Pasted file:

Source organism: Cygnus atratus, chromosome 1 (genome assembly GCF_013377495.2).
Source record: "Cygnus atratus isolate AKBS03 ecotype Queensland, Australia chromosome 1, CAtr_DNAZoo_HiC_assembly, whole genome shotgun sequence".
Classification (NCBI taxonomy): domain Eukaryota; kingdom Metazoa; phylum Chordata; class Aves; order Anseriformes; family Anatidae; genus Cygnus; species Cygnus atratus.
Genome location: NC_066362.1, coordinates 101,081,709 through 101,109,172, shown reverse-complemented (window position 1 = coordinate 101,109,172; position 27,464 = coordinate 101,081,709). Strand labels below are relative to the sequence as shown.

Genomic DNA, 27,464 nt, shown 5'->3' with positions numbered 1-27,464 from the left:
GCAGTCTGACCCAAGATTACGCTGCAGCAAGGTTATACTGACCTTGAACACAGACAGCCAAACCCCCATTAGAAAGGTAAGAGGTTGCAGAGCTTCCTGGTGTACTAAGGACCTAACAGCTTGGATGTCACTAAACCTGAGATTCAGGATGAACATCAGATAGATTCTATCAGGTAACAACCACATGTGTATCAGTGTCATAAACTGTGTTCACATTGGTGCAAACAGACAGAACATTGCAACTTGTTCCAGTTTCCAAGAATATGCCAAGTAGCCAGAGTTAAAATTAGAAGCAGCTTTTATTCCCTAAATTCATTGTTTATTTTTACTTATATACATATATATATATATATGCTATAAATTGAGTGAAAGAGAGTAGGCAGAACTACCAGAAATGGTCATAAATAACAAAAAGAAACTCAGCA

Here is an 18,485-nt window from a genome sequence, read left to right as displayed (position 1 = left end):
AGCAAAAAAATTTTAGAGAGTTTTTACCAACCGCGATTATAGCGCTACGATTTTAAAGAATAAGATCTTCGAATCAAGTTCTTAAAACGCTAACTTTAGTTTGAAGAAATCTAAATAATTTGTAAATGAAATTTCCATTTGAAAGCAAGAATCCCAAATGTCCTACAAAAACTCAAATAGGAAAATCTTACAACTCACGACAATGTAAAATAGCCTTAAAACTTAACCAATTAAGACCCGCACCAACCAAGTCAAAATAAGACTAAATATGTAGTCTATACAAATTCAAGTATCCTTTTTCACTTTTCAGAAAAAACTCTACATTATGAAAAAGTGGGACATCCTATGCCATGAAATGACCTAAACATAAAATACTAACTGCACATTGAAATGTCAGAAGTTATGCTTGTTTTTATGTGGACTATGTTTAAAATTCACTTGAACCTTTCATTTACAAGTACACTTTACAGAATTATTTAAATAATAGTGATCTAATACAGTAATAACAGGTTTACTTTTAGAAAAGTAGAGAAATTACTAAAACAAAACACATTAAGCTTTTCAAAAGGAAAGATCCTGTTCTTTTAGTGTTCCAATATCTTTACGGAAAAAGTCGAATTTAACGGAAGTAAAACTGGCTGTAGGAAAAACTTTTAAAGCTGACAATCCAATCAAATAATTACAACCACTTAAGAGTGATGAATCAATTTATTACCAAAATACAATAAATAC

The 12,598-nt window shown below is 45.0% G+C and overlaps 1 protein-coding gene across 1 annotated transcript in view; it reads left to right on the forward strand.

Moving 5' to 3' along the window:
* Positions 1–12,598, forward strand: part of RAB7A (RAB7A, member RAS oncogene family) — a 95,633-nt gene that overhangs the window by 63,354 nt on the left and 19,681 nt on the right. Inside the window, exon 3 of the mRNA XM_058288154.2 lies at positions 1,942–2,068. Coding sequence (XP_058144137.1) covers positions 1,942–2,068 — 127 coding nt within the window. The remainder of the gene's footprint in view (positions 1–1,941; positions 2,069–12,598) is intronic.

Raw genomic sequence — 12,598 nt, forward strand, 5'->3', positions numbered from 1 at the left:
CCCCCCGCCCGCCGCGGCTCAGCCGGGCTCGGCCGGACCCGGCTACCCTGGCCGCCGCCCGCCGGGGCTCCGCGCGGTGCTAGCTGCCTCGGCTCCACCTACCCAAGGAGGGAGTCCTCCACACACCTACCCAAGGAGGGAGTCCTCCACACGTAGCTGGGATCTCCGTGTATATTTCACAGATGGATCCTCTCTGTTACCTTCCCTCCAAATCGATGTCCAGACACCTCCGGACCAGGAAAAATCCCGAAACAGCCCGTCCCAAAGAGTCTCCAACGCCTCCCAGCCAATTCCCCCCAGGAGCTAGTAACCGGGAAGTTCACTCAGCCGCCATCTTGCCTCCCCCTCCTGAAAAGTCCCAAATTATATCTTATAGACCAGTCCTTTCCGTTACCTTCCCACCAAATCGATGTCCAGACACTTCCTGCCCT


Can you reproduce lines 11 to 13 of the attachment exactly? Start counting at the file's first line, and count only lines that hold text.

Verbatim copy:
* Positions 1–12,598, forward strand: part of RAB7A (RAB7A, member RAS oncogene family) — a 95,633-nt gene that overhangs the window by 63,354 nt on the left and 19,681 nt on the right. Inside the window, exon 3 of the mRNA XM_058288154.2 lies at positions 1,942–2,068. Coding sequence (XP_058144137.1) covers positions 1,942–2,068 — 127 coding nt within the window. The remainder of the gene's footprint in view (positions 1–1,941; positions 2,069–12,598) is intronic.

Raw genomic sequence — 12,598 nt, forward strand, 5'->3', positions numbered from 1 at the left:
CCCCCCGCCCGCCGCGGCTCAGCCGGGCTCGGCCGGACCCGGCTACCCTGGCCGCCGCCCGCCGGGGCTCCGCGCGGTGCTAGCTGCCTCGGCTCCACCTACCCAAGGAGGGAGTCCTCCACACACCTACCCAAGGAGGGAGTCCTCCACACGTAGCTGGGATCTCCGTGTATATTTCACAGATGGATCCTCTCTGTTACCTTCCCTCCAAATCGATGTCCAGACACCTCCGGACCAGGAAAAATCCCGAAACAGCCCGTCCCAAAGAGTCTCCAACGCCTCCCAGCCAATTCCCCCCAGGAGCTAGTAACCGGGAAGTTCACTCAGCCGCCATCTTGCCTCCCCCTCCTGAAAAGTCCCAAATTATATCTTATAGACCAGTCCTTTCCGTTACCTTCCCACCAAATCGATGTCCAGACACTTCCTGCCCT